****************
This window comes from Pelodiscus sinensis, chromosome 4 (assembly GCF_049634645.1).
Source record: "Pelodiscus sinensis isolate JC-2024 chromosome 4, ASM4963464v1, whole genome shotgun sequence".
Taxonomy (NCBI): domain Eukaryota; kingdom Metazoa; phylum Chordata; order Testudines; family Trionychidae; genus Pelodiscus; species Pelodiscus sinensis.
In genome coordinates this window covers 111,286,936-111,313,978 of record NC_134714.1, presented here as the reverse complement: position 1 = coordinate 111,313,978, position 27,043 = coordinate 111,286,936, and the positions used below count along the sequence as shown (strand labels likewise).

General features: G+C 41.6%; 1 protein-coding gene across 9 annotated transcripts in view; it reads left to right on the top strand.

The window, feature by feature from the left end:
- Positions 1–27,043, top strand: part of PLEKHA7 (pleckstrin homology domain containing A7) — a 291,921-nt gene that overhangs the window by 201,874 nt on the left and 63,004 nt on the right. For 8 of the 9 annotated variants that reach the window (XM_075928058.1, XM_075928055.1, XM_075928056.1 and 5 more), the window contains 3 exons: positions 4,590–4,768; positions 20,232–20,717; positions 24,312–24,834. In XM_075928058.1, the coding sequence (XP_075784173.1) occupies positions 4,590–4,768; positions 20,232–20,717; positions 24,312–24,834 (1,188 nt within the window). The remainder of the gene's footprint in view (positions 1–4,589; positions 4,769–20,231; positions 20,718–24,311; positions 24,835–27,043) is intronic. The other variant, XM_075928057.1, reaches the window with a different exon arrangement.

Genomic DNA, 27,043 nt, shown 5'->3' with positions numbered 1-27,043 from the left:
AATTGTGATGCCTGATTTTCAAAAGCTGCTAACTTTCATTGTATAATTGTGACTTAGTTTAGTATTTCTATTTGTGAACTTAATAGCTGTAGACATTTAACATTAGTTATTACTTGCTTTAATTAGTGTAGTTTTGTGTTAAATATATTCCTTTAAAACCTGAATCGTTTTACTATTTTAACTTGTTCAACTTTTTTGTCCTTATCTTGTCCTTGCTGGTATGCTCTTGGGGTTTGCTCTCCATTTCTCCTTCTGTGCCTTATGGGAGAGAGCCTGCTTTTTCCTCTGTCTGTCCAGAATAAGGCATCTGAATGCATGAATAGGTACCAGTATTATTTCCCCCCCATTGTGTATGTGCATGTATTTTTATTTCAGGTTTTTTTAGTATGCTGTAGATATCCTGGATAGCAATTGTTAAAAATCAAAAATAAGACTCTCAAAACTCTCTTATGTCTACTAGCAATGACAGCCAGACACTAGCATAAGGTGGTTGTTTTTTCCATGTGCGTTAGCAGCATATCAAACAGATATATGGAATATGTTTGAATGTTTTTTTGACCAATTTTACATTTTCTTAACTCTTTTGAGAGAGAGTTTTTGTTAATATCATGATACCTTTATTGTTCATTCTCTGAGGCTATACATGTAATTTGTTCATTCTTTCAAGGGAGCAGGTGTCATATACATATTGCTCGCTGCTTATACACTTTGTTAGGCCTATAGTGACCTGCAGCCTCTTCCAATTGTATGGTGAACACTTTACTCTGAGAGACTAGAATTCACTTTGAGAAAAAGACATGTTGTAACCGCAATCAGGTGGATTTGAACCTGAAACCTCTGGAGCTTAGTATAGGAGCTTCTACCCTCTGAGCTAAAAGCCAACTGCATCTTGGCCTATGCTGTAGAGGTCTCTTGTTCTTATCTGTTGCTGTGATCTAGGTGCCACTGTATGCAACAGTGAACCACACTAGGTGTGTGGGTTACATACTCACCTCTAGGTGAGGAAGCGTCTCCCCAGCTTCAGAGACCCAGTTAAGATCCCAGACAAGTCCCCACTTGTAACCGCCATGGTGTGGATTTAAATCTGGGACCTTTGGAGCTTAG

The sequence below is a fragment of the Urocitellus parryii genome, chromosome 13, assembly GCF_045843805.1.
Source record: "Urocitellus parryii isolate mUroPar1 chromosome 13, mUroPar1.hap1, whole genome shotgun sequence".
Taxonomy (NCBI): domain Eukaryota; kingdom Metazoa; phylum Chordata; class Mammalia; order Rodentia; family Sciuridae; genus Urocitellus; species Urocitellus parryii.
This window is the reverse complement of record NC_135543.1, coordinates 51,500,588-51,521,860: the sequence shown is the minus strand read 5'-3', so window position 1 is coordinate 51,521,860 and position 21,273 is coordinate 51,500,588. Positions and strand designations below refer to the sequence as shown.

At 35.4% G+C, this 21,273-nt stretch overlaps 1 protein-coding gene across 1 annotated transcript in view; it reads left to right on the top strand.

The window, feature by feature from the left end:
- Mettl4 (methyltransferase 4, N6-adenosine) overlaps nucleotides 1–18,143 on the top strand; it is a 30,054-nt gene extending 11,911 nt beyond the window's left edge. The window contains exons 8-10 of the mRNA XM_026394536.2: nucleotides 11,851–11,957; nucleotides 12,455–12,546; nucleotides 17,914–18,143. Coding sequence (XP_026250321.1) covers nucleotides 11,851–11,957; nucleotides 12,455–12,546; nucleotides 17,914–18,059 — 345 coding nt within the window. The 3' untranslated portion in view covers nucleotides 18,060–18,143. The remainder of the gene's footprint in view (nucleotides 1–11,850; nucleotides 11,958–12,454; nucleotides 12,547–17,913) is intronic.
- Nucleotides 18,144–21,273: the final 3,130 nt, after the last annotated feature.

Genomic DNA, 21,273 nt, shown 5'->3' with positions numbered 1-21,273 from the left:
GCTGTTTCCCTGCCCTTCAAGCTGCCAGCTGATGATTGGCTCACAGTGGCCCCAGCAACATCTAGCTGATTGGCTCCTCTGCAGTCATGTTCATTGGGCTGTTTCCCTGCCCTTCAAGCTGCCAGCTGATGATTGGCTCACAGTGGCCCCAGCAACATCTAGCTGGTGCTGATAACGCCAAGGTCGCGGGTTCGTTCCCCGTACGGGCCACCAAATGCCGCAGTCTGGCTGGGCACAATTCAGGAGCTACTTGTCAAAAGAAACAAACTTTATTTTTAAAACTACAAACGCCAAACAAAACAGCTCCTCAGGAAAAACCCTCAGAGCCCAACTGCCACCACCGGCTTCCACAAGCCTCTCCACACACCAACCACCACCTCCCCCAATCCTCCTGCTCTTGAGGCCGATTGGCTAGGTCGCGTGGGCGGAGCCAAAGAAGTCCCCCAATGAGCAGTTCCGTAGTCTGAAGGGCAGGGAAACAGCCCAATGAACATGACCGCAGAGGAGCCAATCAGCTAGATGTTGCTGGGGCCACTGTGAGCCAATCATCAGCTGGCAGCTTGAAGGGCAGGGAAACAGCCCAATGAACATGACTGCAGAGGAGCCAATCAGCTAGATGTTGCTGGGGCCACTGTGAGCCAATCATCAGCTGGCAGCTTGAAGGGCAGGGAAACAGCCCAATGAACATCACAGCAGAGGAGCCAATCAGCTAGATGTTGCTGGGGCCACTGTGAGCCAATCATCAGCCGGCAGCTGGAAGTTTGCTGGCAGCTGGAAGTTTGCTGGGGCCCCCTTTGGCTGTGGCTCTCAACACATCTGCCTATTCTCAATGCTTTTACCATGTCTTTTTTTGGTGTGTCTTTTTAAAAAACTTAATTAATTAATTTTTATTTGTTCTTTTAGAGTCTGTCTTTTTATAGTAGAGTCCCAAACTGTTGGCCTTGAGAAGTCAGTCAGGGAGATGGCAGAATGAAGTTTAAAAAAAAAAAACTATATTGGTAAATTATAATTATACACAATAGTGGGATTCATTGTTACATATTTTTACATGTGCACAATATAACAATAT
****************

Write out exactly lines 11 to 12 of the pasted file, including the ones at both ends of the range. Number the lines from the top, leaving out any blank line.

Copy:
Source record: "Urocitellus parryii isolate mUroPar1 chromosome 13, mUroPar1.hap1, whole genome shotgun sequence".
Taxonomy (NCBI): domain Eukaryota; kingdom Metazoa; phylum Chordata; class Mammalia; order Rodentia; family Sciuridae; genus Urocitellus; species Urocitellus parryii.